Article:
• April 03, 2024

    14 AGs Urge DOL To Seek More Payroll Info From Contractors

    Contractors performing construction, alteration or repair work on government buildings should have to give the U.S. Department of Labor more detailed information about the deductions they take from workers' wages, a coalition of Democratic state attorneys general told the agency in a letter publicized Wednesday.

  • April 03, 2024

    1st Circ. Hints Trader Joe's Age Bias Case Fit For Jury

    A pair of First Circuit judges on Wednesday suggested that an 80-year-old former Trader Joe's employee should have gotten the chance to bring her age discrimination claims to trial after she was fired for buying beer for her underage grandson.

  • April 03, 2024

    Casa Systems Files For Ch. 11 With $316M Debt, Plans Sale

    Communications equipment company Casa Systems Inc. filed for Chapter 11 protection in Delaware, with plans to sell its 5G mobile core and RAN business to software company Lumine Group.

  • April 02, 2024

    MV Realty Files Ch. 11 Plan Amid Growing Calls To Toss Case

    MV Realty plans to reorganize in Florida bankruptcy court by firing its brokers and collecting millions in fees from about 34,000 U.S. homeowners over the next 40 years, even as more than a dozen states backed the U.S. Trustee's view that the case is a stall tactic against prosecutors.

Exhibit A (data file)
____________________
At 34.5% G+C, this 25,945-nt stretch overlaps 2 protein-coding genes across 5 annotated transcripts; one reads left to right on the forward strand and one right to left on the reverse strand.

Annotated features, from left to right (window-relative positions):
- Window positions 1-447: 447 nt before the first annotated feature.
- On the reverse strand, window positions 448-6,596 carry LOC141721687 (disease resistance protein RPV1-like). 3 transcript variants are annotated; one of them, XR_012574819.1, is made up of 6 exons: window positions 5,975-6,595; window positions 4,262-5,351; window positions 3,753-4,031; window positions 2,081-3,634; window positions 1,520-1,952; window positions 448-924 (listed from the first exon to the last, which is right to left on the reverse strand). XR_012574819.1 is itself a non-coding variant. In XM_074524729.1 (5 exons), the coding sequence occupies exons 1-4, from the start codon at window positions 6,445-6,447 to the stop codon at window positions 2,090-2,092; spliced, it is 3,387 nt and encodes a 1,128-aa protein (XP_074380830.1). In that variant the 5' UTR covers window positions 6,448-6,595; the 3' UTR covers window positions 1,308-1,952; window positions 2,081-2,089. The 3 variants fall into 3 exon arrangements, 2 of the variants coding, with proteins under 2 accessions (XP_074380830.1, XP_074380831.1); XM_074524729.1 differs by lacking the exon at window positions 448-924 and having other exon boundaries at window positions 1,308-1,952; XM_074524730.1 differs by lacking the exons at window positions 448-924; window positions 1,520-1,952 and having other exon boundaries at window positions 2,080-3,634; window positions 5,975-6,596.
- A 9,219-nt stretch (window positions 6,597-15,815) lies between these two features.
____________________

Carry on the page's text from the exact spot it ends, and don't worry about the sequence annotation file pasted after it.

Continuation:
• April 02, 2024

    Theseus Investor Seeks Appraisal After Concentra Merger

    A fund invested in clinical-stage biopharmaceutical company Theseus Pharmaceuticals Inc. has petitioned Delaware's Court of Chancery for an appraisal of the investor's 250,000 shares following Theseus' $4.05 per-share consolidation in February with Concentra Biosciences LLC.

  • April 02, 2024

    Truckers Reach $2.5M Deal On Sleeper Berth Claim

    A transportation company and its subsidiary said they won't challenge a First Circuit ruling that time long-haul truckers spend in sleeper berths is compensable, agreeing to shell out a $2.5 million judgment on top of an already approved $12.5 million deal.

  • April 02, 2024

    4 Mass. Rulings You May Have Missed In March

    A former Harvard Business School professor who was denied tenure after his angry emails to a restaurant went viral was among the winners from a slate of recent Massachusetts state court decisions, which also addressed claims about "forever chemicals" in firefighting gear and a popular gym shut down during the pandemic.

  • April 02, 2024

    Fanatics Exec To Take Stand In DraftKings Noncompete Suit